A recent revision to a plan to require social justice instruction in the University of North Carolina School of Medicine retains several of the original plan’s most controversial components.
The update kept a requirement that instructors seeking tenure demonstrate a commitment to “anti-racism,” as well as a rule that faculty must “explain the difference between sex and gender and how specific organs and cells do not belong to specific genders.”
But med school leaders have walked back a few of its social justice proposals after initial news reports on the plan were published, including The College Fix’s Jan. 5 report: “UNC Med School moves ahead with plans to root instruction in DEI, teach organs aren’t gender-specific.”
In late 2020, the UNC “Task Force to Integrate Social Justice Into the Curriculum” issued a report recommending 42 changes to implement social justice into the medical school’s curriculum.
Among the report’s recommendations was creation of a mechanism by which instructors looking either to be hired or promoted must demonstrate a “growth mindset as it relates to social justice.”
According to the new update, the report’s goal of instructors being assessed “regarding their contributions in the domain of social justice and incentivized for such contributions” will stand.
“The School Of Medicine weighs a multitude of factors in Promotion and Tenure Guidelines,” writes the task force in its recent update. “Positive contribution to the School’s teaching mission is the first listed. Other criteria include research accomplishments, scholarship, and professional service and DEI efforts. Faculty efforts are conceptualized in the broadest context, and contributions may extend across research, teaching, service and clinical work.”
The original report also recommended the School of Medicine introduce “multimedia public relations campaigns, inclusive signage, and architectural and design changes in the physical space.”
In January 2022, Dr. Wesley Burks, dean of the Medical School, gave a presentation to the UNC Board of Governors in which he called a previous College Fix story about the task force “misleading” and “sensationalized.”
The College Fix contacted Burks to ask what aspects of the story he found to be misleading.
“We are in receipt of your email, but do not wish to engage with you further on this,” responded Phil Bridges, a UNC Health spokesman.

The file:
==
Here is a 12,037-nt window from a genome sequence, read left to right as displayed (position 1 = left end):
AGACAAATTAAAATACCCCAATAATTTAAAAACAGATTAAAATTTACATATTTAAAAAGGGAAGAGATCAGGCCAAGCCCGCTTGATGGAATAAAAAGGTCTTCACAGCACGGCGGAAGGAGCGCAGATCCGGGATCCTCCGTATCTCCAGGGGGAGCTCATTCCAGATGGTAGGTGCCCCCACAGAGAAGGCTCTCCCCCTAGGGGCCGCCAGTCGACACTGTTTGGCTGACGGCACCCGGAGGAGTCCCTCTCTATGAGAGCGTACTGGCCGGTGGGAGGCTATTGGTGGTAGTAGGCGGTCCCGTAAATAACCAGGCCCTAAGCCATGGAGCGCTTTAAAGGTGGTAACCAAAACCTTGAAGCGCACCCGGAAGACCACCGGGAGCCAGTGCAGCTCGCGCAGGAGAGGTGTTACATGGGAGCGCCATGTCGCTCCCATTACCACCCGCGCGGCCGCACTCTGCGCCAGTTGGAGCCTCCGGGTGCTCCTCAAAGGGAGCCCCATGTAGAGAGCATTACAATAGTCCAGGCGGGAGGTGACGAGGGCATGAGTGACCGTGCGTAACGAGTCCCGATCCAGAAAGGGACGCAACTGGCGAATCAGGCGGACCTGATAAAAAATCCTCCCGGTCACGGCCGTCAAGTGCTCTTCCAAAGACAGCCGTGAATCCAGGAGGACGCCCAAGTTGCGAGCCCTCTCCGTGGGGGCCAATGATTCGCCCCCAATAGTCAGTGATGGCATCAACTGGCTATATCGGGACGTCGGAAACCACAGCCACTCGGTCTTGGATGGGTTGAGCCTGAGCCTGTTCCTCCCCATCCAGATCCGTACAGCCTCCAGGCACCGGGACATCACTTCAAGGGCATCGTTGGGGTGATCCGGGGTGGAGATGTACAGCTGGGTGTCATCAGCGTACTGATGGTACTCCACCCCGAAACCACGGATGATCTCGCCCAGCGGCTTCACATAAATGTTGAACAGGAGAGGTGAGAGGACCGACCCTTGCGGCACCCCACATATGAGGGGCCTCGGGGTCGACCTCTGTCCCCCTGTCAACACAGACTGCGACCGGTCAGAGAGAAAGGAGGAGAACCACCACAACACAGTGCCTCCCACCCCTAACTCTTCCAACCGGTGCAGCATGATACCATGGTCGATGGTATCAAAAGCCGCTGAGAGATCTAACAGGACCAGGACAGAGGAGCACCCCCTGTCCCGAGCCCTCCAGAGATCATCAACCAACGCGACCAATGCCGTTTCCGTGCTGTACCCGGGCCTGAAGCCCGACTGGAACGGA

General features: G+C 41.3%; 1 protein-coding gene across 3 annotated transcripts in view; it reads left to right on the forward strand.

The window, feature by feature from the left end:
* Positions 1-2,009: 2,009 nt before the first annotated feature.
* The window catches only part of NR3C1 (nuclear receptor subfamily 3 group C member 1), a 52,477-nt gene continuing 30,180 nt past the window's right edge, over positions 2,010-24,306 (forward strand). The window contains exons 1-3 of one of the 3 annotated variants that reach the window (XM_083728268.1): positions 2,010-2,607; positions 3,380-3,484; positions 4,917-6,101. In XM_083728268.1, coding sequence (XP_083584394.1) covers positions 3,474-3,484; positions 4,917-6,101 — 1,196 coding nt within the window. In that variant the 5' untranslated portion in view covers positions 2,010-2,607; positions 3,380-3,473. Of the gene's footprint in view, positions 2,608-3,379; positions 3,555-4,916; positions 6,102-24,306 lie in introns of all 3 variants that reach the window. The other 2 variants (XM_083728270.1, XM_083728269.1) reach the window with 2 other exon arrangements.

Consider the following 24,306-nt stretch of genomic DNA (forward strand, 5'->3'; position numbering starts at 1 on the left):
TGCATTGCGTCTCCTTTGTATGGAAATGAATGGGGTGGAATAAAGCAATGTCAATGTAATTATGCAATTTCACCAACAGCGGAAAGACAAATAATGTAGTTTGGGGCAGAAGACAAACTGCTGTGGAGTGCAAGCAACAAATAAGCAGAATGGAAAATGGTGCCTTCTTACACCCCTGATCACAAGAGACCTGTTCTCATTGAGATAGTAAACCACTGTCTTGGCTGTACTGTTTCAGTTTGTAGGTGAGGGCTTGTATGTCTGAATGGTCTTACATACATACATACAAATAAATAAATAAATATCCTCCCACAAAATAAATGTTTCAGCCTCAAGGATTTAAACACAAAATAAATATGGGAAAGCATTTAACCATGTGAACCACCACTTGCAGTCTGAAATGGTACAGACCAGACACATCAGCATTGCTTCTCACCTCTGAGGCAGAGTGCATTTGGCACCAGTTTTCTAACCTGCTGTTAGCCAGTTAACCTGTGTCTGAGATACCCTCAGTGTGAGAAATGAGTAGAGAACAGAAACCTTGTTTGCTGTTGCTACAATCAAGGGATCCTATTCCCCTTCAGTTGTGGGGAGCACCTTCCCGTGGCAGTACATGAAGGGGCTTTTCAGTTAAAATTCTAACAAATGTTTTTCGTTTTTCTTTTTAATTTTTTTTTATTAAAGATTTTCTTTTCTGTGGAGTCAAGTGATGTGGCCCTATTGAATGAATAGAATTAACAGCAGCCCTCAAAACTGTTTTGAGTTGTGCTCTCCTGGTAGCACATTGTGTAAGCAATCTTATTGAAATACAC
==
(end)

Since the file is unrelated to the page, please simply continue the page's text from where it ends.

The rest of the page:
But following articles by both The College Fix and James Sailer of The James G. Martin Center, the school in February released an “update” to the report. According to Sailer, Burks said the purpose of the revision to the report was to “make sure it reflects the current status of our work in these areas.”
The update lists each of the original report’s recommendations, explaining the progress on each item. For just about every recommendation, the update supports the initial report, providing new context that is both vague and confusing.
For instance, as Sailer points out, the original report required faculty to attend workshops “on how to incorporate outlined core concepts of anti-racism.”
“In response, The Update simply notes, first, that ‘understanding the influence of race and racism on health is vital for physicians to successfully address health equity and improve outcomes for patients,’” Sailer writes, noting that the update does nothing to clarify whether professors will be required to instruct students that “specific organs and cells do not belong to specific genders” or “explicitly include anti-racism content during lectures and small group discussions.”
In 36 of the 42 recommendation updates, the school states the item is “addressed by existing efforts.”
There are, however, some alterations to the initial report.
For instance, a recommendation providing positive rewards for faculty who “demonstrate excellence in their teaching in the domain of social justice above and beyond the typical incentive plans” has been scuttled, with the school saying there are “no plans for implementation” of the recommendation.
This recommendation, which included rotating the endowed chairs within the medical school, was one of the items highlighted by The College Fix in its original story.
Another recommendation that aimed to “Develop a communication strategy system where reflection prompts are widely disseminated to SOM and UNC Health Employees and where high-quality reflections are shared and celebrated,” has also been shelved, as has a plan to appoint a group to “revise advocacy competencies” for medical students.
Nonetheless, the update retains a plan to form a work group to train students to “deploy advocacy skills” on political issues like “realization in statute of health care as a human right,” “restoring US leadership to reverse climate change,” “achieving radical reform of the US criminal justice system,” “ending policies of exclusion and achieving compassionate immigration reform,” “ending hunger and homelessness in the US,” and “ensuring every single person’s vote counts equally.”
The few items that have been rescinded run counter to the task force’s website, which in January reported that every goal it set in the report was “on time” for implementation. The site has since been updated to remove that claim.
“The Update ultimately reaffirms the School of Medicine’s slide toward social justice activism,” wrote Sailer.
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